After four decades in politics, public policy, and public service it is easy to convince yourself that you have actually seen it all. Yet every time it seems you are capable of facing any situation that may arise you find yourself shaking your head and realizing that in fact you have not seen it all. I have developed many friendships over the years covering all sides of the ideological spectrum and both sides of the partisan divide. Professional political operatives find ways to communicate with one another that masks the deeply held philosophical roots that drove them to this business in the first place. Oh sure, some become so jaded that they lose their proverbial souls, but most that I know still believe deeply in the righteousness of their policy preferences and party affiliation. Rarely does the ebb and flow of elections interfere with personal or professional relationships.
The election of Donald Trump is sorely putting this system to the test. The viciousness of debate and dissolution of friendships I have personally witnessed over this election is profoundly indicative of the deep divisions within the country. For a liberal such as myself I rationalize that if we could survive Nixon, Reagan, and George W. Bush through a combination of the systemic checks and balances that are such a bulwark against tyranny and corruption and the ‘street wisdom” of the American electorate we would be protected from ultimate collapse. This has led me to ruminate loudly to those not as well versed in the history or experience as myself that the sky is not falling and what we are witnessing is merely a momentary speed bump on the expressway to progress.
Such thinking has helped me to cope with the profound sadness and concern that accompanied the shockingly unexpected results that have brought us to the place where we are today. I am not naive enough to believe that the election of Hillary itself would have solved all the ills facing a worried and fearful nation and I was not particularly happy about the sheer fact that the 2016 Presidential election was a choice between two candidates with extensive baggage, serious character flaws, and a stubbornly elevated level of unpopularity. It was for this reason that I supported Bernie Sanders in the primary. He represented my values and my positions on the important issues confronting the nation and its future. But this election was not necessarily decided upon issues as much as personality. Trump was elected primarily to project power, but power must be tempered by vision and wisdom.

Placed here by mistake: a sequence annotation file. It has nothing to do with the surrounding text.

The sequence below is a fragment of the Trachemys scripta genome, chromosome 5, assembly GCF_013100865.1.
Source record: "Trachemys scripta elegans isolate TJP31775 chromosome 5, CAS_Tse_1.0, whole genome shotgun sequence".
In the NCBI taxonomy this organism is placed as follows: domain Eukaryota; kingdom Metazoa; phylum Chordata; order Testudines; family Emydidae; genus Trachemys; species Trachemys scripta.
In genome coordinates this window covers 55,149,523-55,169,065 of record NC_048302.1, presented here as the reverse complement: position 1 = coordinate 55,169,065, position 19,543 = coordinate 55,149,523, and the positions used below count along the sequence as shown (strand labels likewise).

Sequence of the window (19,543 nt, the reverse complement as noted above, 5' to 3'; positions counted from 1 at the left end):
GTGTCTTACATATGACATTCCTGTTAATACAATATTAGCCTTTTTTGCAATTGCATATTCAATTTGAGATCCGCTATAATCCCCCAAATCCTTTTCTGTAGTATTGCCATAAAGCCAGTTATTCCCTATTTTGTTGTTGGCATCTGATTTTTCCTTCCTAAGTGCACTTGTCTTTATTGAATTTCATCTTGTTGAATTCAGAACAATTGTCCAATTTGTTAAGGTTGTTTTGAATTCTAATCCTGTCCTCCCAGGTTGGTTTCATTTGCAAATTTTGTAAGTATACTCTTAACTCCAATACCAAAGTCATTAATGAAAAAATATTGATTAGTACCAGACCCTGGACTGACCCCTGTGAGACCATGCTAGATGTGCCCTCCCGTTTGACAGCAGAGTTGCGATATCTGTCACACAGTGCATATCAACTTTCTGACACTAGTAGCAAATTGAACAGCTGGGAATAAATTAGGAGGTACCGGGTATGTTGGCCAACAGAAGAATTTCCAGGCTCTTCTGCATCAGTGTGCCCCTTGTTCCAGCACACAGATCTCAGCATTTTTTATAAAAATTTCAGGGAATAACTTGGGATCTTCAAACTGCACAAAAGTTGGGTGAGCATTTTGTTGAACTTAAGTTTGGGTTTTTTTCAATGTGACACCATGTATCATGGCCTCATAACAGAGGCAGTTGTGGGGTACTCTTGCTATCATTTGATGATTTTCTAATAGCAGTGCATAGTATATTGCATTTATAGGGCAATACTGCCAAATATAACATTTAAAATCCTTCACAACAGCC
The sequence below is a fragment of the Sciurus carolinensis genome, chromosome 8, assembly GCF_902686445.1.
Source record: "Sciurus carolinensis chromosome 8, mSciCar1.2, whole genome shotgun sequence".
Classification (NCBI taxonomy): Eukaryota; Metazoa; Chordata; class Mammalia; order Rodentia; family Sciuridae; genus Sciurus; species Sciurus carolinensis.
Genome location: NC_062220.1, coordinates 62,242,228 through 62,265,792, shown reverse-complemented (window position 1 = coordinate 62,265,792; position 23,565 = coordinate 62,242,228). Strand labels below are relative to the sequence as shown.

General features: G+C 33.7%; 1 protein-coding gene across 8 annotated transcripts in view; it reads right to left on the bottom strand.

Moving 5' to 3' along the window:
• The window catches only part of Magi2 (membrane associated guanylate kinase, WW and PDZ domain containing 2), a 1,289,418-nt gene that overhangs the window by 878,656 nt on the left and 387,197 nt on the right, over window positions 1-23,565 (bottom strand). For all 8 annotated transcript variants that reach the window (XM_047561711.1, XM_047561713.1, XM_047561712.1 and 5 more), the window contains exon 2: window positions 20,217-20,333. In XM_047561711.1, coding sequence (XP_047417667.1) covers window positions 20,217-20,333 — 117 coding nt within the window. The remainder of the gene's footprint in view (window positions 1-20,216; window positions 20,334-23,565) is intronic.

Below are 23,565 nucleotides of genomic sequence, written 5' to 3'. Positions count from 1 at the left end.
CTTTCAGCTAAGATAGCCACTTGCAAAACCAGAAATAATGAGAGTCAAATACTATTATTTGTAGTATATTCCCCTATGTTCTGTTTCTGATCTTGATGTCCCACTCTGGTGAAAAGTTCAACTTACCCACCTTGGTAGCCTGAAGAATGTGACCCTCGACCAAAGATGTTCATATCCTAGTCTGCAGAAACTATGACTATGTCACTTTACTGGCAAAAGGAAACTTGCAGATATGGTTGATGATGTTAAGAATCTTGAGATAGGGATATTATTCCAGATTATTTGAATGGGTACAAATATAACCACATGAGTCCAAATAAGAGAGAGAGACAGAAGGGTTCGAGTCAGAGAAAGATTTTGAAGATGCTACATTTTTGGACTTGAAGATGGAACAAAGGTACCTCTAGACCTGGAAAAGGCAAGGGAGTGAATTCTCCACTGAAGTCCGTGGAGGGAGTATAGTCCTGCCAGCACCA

I, along with many others, simply did not believe that Donald Trump would be the ultimate nominee of the Republican Party. I, along with many others, felt that the election would pit two candidates with differing ideological and issue-oriented views on major problems against each other. I, along with many others, believed that the two-party system that had been the bedrock of this democratic experiment for the past two and a quarter centuries would once again prevail and the system would accommodate solutions based upon compromise, rationality and reason.